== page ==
It was 1996 when we first saw the garden, and it was love at first sight. There was a paddock for our donkeys and an orchard behind the house with old lichen covered apple trees. And many of them are still here, looking a little elderly and some of which have become climbing frames for roses. We’re eternally grateful to Miss Richards who planted the orchard in 1952 and who left us a now very faded hand written plan of her trees. What wonderful varieties she sourced. A row of Peasgood’s Nonsuch is still standing as well as the old Yorkshire variety, Ribston Pippin, grown since the 18th Century, and one of my favourites, the robust and delicious cooker, M. ‘Arthur Turner’, still laden with fruit every autumn.
We’re trying to remember what we did first apart from taking down some of the hurdles around the orchard which housed a few pet sheep here and there and rather foolishly buying a few tiny grass and ghost carp to control the water lilies that had become triffid like in the dew pond to the east of the house.
We think it must have been some of the climbing and rambling roses that went in first. One mistake was to plant a couple of climbers up two of the Peasgood’s Nonsuch and whilst they are still very much there, their nature doesn’t really suit being trained up trees. We didn’t really know then that ramblers are so much better suited for the job whilst climbers have a rather more complicated pruning regime which is so difficult to carry out when they are clambering around in their host’s branches.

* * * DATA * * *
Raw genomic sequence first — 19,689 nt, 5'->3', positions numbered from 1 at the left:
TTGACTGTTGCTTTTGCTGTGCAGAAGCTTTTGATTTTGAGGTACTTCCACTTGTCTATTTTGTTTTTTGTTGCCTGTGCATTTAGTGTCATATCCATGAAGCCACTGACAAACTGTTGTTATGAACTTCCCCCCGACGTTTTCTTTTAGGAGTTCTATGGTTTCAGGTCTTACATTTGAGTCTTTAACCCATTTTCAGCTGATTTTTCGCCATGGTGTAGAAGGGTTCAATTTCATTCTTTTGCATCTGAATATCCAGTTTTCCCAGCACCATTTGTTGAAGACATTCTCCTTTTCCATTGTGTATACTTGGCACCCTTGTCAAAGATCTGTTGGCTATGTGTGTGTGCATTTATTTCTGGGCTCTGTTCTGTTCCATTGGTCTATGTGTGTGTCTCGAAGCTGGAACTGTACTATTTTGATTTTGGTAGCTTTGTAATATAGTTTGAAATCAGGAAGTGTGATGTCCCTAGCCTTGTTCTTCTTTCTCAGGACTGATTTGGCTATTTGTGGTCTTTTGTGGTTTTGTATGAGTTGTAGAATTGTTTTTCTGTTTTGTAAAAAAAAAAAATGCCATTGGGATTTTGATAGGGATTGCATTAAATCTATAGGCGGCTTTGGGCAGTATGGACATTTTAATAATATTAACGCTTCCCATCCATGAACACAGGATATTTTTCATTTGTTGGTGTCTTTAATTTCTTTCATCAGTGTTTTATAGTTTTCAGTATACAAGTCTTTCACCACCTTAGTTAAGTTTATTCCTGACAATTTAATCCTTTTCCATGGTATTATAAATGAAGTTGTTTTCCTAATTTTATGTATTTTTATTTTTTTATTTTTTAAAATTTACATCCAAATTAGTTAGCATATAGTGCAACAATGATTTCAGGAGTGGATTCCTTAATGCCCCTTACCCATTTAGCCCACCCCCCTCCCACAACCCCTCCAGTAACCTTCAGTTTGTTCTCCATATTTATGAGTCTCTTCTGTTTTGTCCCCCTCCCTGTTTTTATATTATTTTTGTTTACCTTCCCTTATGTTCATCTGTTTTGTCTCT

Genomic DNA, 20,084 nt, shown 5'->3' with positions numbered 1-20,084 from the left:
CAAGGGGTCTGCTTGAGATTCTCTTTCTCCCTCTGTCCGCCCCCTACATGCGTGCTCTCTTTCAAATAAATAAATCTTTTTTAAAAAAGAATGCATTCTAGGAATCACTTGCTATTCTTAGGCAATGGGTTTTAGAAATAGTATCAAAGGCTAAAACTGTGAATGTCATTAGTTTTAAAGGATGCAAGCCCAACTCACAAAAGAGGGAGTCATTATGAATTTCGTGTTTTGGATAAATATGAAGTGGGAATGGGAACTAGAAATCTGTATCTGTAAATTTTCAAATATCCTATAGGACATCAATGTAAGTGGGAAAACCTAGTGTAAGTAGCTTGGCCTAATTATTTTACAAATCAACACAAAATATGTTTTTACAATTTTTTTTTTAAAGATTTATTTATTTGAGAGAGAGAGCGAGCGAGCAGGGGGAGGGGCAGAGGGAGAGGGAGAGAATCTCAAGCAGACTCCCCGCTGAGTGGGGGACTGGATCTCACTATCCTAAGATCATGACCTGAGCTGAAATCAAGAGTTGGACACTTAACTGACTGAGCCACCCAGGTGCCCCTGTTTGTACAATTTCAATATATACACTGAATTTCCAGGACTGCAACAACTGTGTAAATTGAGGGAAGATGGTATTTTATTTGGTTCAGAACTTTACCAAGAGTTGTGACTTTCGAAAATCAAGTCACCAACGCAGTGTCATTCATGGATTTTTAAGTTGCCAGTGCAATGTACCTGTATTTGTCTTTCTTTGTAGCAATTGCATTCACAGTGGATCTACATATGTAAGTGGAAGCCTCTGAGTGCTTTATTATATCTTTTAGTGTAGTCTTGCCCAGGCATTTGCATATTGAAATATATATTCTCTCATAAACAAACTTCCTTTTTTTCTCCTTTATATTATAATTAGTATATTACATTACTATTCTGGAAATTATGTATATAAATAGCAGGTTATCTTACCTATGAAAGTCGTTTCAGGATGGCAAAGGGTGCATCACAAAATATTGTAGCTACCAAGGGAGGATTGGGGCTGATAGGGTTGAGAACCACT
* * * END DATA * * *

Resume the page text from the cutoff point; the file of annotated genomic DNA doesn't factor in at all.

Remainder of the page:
We’d been reading Robin Lane Fox’s book, Better Gardening, which we think might have been the only gardening book we had then. So taking his advice and reading what he said about Rosa ‘Blairii No. 2’ we started with that, seduced by his description of a rose whose petals are so ‘tightly packed that the scent, too, is doubled, like the fruit of a sweet white German wine’. And it is true except that much of the bloom is now too high to do anything but admire from ground level.
Rosa ‘Paul Transon’ was another early arrival and we can’t recommend it more. We’d worked out by then that a rambler was more suitable for the trees so this went in. It’s a repeat flowerer, a rich salmon with ‘coppery overtones’ but the best thing about it is its unusual and rich scent.
And then there were ramblers like Rosa ‘Phyllis Bide’ first spotted whilst on a bus driving through Odiham, R. ‘Rambling Rector’, too vigorous for its host, but showy, and the delicate R. ‘Cecile Brunner’ which is just coming out now and which uses a rather decrepit old prunus as a climbing frame, the soft pink of the rose combining with the purple foliage. Later additions include R. ‘Wedding Day’ and two less vigorous roses, R. ‘Apple Blossom’ and R. ‘Open Arms’, both charming. Then Peter Beales sent us a few shrub roses with delectable names and these went in between the apple trees. R. ‘Madame Hardy’ is lovely; white with a green eye but alas, no scent.